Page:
As smart phones get loaded with more applications and sharper displays, a phone user is constantly looking for power outlets to recharge his phone. A new development from the UCLA Materials Science department could change that soon. The major user of power in a phone is its display. Some 80-90 per cent of battery drain happens when the phone screen is lit up, which is of course all the time is in use, instead of being in a pocket or a purse.
The phone LCD display is made of two sheets of polarized transparent sheets which sandwich the liquid crystal molecules called pixels. When the phone is in use, a back light gets turned on. These were fluorescent lights earlier but are now, largely LED arrays. The pixels in the display get turned on or off by transistors in the microchips in the phone to allow the back light through to the user’s eye. Only a small part of the back light goes through the pixels and over 75 per cent of the light energy gets absorbed in the polarizing sheets.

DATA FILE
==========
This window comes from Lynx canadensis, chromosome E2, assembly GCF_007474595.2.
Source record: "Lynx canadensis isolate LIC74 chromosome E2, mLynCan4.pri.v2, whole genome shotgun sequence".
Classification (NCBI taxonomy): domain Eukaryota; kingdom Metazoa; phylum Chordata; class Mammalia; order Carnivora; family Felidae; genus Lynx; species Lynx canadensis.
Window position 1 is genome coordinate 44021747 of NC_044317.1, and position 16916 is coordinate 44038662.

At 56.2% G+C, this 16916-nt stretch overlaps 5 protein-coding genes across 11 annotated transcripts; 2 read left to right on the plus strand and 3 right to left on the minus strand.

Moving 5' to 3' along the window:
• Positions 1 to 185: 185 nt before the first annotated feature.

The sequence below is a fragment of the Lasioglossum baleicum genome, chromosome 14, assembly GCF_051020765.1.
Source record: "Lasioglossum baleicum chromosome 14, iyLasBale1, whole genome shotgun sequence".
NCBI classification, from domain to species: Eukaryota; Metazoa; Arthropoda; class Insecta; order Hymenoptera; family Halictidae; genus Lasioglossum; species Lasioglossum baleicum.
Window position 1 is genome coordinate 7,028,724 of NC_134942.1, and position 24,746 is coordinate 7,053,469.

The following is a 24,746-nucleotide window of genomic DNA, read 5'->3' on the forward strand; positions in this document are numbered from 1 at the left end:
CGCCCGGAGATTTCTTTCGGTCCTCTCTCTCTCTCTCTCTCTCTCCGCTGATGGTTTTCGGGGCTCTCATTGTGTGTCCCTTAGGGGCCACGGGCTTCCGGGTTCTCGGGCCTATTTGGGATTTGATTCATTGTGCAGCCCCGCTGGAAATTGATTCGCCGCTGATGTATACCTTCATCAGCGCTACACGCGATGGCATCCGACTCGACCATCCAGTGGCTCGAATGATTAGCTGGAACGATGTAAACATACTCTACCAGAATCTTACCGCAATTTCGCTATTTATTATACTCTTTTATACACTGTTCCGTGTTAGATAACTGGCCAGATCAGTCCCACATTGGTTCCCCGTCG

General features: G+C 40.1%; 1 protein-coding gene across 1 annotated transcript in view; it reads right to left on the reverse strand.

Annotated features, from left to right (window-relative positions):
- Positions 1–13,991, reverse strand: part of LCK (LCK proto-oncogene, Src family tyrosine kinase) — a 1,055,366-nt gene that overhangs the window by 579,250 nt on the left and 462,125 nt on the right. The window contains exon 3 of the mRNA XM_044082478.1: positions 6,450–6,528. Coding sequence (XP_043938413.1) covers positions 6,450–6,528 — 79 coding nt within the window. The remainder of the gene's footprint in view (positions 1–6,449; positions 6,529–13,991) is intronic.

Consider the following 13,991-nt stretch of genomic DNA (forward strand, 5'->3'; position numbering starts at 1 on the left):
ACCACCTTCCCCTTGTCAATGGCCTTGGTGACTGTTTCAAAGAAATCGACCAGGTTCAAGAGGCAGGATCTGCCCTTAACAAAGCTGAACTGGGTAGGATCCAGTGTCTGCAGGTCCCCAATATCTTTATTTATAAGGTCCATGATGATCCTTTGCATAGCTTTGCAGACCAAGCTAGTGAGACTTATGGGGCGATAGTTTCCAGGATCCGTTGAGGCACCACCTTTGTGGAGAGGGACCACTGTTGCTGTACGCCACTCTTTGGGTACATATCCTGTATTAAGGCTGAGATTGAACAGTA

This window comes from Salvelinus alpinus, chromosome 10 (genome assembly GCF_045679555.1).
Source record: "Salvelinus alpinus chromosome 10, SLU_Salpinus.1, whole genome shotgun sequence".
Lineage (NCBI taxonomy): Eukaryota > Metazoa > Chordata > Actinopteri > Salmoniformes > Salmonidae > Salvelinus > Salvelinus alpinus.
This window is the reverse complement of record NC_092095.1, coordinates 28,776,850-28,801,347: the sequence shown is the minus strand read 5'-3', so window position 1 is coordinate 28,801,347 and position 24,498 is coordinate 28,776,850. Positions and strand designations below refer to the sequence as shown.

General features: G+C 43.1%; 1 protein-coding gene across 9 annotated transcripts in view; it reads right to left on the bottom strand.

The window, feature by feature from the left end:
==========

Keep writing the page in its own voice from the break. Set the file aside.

The UCLA team led by Professor Yang Yang has come up with an organic photovoltaic polarizer that would convert the light from the back light into electricity to charge the phone battery. In addition, the polarizer would also absorb light from external sources such as sunlight or even indoor lighting to recharge the phone battery. Professor Yang Yang says that this would be the future for display technology for not just phones but also for tablet computers and other electronic devices. Once this technology gets implemented, the only time the phone battery drains is when it is in the pocket or the purse!